Bjarke Ingels isn’t known for doing anything small. The charismatic Danish architect first captivated a wide audience with a 2009 TED talk featuring slogans like “yes is more” and “hedonistic sustainability,” since watched by 2.3 million. He’s an outlier in the typically sedate world of architecture, and one who’s hard to ignore.
Affable, analytical, and easy on the eyes, the 44-year-old is a bonafide media sensation. There are the magazine covers, books, sold-out lectures, primetime interviews, and even a flashy Netflix documentary—typically only lavished on select established veterans.
His eponymous firm BIG-Bjarke Ingels Group (with a URL to pique Freudian psychoanalysts: big.dk) have their sights on even bigger prospects. Aside from building skyscrapers, condominiums, museums, stadiums, and parks in four continents, they’re intent on writing a comprehensive masterplan for the entire planet. In one of two TED talks this year, Ingels discussed the viability of building on Mars. And it’s not just speculative architecture either. BIG recently hired Scott Moon, a former SpaceX rocket scientist, to work on various Mars exploration projects and a hyperloop connecting Abu Dhabi and Dubai in time for the World Expo in 2020.
There’s no shortage of critics who bristle against Ingels’s quest to blanket cities with “pragmatic utopias,” as he calls it. Some in the architecture establishment loathe BIG’s tendency to propose “over-programmed” structures—architecture speak for buildings that are too packed with an array of seemingly discordant features. For example: a football stadium-slash-water park-slash-artificial beach proposed by BIG design for the Washington Redskins stadium. Or a power plant that doubles as a ski slope, like Amager Bakke in Copenhagen.
But even Ingels’s harshest detractors (and competitors) can’t look at BIG’s portfolio without some measure of envy or awe. In a little over a decade, BIG has grown to a 550-person firm with offices in Copenhagen, New York, London and Barcelona. They have over 40 completed projects and an even longer list of commissions in progress. Many are represented in the firm’s recently-opened retrospective at the Danish Architecture Center in Copenhagen, which runs through January 2020.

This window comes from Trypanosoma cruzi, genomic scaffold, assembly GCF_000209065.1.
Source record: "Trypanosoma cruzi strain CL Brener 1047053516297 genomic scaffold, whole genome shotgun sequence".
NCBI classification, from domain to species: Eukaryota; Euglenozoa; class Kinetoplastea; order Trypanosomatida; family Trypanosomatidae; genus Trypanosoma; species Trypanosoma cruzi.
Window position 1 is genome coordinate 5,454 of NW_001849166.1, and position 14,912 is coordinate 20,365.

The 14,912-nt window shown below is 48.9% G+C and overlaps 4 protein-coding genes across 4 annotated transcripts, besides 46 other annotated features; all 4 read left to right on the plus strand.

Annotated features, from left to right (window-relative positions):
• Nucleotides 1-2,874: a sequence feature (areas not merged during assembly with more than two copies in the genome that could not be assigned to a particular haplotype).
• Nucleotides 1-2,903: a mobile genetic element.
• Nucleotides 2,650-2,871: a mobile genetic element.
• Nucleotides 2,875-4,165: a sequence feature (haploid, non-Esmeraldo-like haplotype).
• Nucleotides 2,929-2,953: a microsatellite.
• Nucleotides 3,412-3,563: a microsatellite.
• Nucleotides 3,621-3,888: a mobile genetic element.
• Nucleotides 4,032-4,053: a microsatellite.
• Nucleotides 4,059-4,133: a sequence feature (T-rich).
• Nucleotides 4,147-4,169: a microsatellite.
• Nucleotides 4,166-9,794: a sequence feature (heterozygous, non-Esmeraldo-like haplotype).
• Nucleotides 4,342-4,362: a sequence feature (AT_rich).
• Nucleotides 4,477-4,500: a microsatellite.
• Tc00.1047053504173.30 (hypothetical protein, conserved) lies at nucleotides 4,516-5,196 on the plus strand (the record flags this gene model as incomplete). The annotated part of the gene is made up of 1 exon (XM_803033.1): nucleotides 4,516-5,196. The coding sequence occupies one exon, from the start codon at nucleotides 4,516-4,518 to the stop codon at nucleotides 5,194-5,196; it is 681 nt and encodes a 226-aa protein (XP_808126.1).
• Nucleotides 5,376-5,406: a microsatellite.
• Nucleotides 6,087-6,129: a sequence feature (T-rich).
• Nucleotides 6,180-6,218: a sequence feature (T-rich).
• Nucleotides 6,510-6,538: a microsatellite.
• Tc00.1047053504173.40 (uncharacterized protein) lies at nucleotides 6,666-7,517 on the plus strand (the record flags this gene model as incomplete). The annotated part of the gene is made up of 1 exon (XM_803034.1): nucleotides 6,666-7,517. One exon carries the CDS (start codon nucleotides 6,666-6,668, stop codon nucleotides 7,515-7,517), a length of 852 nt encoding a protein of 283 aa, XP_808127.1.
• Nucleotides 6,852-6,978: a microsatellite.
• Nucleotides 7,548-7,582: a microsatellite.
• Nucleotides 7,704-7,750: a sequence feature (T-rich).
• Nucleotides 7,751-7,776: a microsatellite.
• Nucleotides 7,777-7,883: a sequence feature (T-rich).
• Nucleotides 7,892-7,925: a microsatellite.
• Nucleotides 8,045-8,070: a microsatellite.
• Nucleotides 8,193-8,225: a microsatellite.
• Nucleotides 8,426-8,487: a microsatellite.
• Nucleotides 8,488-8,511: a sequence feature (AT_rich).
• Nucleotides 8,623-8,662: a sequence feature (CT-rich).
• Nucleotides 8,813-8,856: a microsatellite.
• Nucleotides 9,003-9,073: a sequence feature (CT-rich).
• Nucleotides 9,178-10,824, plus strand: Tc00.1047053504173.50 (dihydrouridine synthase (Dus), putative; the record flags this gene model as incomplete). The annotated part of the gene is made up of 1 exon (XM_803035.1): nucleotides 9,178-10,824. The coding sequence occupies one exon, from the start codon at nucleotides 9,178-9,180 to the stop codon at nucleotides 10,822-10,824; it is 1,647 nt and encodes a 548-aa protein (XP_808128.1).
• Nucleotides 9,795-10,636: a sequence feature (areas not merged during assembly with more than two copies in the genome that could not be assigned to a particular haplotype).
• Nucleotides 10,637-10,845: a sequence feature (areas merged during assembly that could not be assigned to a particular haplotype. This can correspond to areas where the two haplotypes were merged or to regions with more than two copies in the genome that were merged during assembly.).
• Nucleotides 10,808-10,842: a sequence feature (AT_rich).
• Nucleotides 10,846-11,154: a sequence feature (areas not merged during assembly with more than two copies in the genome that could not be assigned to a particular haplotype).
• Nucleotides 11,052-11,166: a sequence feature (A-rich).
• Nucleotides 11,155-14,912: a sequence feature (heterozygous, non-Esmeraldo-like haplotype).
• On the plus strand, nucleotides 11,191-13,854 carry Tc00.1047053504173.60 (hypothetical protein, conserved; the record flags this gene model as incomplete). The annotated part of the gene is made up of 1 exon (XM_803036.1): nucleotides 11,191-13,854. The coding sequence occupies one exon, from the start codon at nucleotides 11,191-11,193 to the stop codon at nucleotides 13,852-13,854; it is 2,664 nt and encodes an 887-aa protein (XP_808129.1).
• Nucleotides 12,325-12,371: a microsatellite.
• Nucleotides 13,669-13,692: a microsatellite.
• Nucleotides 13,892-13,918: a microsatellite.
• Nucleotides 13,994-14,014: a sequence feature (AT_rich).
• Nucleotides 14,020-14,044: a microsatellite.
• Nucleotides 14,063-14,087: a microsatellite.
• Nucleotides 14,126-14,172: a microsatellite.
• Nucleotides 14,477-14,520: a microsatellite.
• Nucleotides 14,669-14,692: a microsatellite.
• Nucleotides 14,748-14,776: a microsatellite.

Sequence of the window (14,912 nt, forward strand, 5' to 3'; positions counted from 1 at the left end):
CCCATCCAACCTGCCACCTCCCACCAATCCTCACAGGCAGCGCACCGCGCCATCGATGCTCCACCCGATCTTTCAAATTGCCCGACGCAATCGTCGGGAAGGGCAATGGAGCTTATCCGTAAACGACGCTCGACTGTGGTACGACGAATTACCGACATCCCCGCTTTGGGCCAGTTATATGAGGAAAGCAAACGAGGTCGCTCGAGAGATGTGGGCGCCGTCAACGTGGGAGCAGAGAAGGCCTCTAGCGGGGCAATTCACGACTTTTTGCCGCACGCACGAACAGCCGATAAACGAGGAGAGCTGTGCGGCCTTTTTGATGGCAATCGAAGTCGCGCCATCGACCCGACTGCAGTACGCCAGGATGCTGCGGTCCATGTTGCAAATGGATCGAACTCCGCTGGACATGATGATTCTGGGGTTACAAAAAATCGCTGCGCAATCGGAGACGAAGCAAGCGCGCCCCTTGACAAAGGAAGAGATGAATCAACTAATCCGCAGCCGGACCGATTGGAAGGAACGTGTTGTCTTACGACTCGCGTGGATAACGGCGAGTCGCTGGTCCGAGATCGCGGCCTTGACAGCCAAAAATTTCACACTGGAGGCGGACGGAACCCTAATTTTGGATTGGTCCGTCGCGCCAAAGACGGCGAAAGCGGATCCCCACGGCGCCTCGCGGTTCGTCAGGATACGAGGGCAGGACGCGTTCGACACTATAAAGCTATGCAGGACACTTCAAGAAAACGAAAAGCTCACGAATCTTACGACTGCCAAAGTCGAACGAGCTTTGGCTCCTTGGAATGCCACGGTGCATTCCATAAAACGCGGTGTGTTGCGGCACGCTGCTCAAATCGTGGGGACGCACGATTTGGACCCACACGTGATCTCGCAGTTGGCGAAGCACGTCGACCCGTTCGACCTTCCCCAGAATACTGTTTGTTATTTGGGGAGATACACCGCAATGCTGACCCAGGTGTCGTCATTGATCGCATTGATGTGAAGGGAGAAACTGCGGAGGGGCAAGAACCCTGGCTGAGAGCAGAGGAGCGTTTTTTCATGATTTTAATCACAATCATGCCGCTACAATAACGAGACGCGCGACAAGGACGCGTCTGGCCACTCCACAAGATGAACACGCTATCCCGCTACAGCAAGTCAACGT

Titled “Formgiving: An Architectural Future History from Big Bang to Singularity,” the sprawling, 14,000-foot-exhibition is jam-packed with renderings, architectural models, screens, portals, and interactive stations showcasing BIG’s ideas about the future of habitats, both earthly and celestial.
On the occasion of Formgiving’s opening, Ingels spoke to Quartz about his firm’s evolution, his ambition to author a planetary master plan and how fatherhood has helped him to look even further into the future than before.
Is there a common thread throughout BIG’s projects?
Bjarke Ingels: Yes. You can call our practice and our worldview “pragmatic utopia.” We have the power as human beings to organize all the elements of our world and society in a socially and environmentally perfect way. The power we have as architects is that we can say, yes, we’re going to give you everything you asked for and in addition to that, we’re going to give you something more—something you didn’t ask for. Now that we’ve put it forward, the world would be a lesser place without it. Typical examples I’ve shown at TED: A power plant that is so clean that we could turn the roof into a ski slope, a hiking path and a climbing wall. Or the museum that is also a bridge from one side of the sculpture park to the other. In Vancouver House, we turned the underside of the existing bridge into a Sistine Chapel of street art.
How do you get clients to expand their thinking beyond their original brief?
Architecture is about turning fiction into fact. It’s a cliché that the uncompromising creative/artist should ignore all the constraints so it doesn’t pollute the purity of their thinking. I think we have found a way where we actually turn all of the chaos of the conflicting demands [of a project] into the driving force of the design.
In a way, as an architect, when you are asked to design a school, or an apartment building, or a work space, there is almost always a standard way of doing it. It’s important to remember that things don’t become the standard by being bad. They actually become the standard by being incredibly effective at delivering a certain level of quality. Whenever we do a project, we tell ourselves: The only way to beat the standard is by being better; by addressing issues that are important but have not been identified.
What tools and resources does BIG use to improve on these standards? I noticed that you often cite scientific research in your proposals.